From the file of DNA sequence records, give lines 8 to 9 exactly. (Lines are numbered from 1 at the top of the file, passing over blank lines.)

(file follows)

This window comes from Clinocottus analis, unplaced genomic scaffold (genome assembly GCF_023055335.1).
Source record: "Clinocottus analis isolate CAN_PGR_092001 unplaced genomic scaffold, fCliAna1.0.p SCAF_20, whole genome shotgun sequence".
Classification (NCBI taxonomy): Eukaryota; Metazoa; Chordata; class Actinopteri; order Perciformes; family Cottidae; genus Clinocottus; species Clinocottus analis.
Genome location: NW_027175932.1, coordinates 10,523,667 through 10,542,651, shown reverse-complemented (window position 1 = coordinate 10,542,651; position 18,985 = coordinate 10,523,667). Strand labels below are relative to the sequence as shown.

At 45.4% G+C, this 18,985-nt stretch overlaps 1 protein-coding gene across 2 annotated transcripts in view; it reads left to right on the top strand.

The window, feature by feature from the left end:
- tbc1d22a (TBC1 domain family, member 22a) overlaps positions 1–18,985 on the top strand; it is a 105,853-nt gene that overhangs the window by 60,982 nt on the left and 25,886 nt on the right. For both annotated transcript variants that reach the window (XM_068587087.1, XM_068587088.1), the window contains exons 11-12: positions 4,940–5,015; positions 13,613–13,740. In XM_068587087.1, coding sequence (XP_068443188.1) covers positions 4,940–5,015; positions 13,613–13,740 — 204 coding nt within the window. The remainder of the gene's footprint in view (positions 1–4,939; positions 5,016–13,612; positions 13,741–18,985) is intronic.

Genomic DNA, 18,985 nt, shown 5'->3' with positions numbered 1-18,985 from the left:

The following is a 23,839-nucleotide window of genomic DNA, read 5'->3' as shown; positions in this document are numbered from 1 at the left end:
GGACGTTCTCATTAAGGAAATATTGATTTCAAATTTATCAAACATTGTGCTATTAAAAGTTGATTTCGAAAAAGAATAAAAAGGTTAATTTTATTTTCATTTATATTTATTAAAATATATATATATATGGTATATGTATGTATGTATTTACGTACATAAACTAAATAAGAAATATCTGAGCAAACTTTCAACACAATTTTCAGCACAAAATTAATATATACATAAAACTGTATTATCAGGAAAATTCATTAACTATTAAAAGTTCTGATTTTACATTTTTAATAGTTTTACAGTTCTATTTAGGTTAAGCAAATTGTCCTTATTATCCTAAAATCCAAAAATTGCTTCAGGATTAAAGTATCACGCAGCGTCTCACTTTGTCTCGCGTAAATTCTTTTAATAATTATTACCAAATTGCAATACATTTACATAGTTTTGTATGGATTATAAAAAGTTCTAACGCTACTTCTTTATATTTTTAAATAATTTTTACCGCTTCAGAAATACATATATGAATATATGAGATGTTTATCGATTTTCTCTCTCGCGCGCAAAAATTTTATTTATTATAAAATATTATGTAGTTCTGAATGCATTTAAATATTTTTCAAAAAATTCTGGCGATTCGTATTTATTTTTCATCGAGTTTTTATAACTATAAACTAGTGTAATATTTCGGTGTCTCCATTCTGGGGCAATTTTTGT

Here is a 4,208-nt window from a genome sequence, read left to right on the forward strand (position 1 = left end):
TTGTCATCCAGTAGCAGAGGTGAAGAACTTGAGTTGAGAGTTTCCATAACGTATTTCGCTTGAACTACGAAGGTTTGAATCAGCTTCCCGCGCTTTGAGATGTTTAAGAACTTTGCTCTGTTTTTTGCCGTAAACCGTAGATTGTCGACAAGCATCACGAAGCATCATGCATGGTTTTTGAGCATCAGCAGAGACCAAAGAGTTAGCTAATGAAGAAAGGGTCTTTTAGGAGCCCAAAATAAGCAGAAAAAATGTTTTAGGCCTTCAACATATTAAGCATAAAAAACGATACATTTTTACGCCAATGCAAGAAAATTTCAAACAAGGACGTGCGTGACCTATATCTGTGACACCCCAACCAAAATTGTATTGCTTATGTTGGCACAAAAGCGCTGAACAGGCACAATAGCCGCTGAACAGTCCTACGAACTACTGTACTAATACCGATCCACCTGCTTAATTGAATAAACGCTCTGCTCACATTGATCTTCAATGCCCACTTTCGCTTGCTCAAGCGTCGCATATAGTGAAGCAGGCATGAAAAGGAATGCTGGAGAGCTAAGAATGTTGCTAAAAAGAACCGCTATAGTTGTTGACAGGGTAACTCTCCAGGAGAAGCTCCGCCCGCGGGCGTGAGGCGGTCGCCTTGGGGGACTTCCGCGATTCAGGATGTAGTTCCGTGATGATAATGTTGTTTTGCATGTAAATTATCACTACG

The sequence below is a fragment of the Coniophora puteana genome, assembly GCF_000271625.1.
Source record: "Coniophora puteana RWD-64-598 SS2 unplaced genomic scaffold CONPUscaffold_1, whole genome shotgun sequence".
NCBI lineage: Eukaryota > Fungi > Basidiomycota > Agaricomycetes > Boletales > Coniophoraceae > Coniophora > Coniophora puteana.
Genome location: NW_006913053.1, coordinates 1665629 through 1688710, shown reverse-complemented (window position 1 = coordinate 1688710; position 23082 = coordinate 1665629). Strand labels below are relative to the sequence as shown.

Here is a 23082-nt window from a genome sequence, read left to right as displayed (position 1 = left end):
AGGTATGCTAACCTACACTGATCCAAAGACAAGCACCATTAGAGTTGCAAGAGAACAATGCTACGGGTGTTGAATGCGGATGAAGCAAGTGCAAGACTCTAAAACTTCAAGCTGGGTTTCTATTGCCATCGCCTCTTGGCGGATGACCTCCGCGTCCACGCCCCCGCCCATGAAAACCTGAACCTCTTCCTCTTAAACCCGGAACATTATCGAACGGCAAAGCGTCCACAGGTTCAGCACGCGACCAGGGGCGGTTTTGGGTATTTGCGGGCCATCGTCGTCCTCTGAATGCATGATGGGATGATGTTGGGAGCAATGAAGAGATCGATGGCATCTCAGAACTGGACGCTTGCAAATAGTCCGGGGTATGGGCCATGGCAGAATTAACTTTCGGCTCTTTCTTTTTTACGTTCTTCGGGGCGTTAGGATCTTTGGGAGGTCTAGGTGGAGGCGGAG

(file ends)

Genomic DNA, 18,985 nt, shown 5'->3' with positions numbered 1-18,985 from the left:

The following is a 23,839-nucleotide window of genomic DNA, read 5'->3' as shown; positions in this document are numbered from 1 at the left end: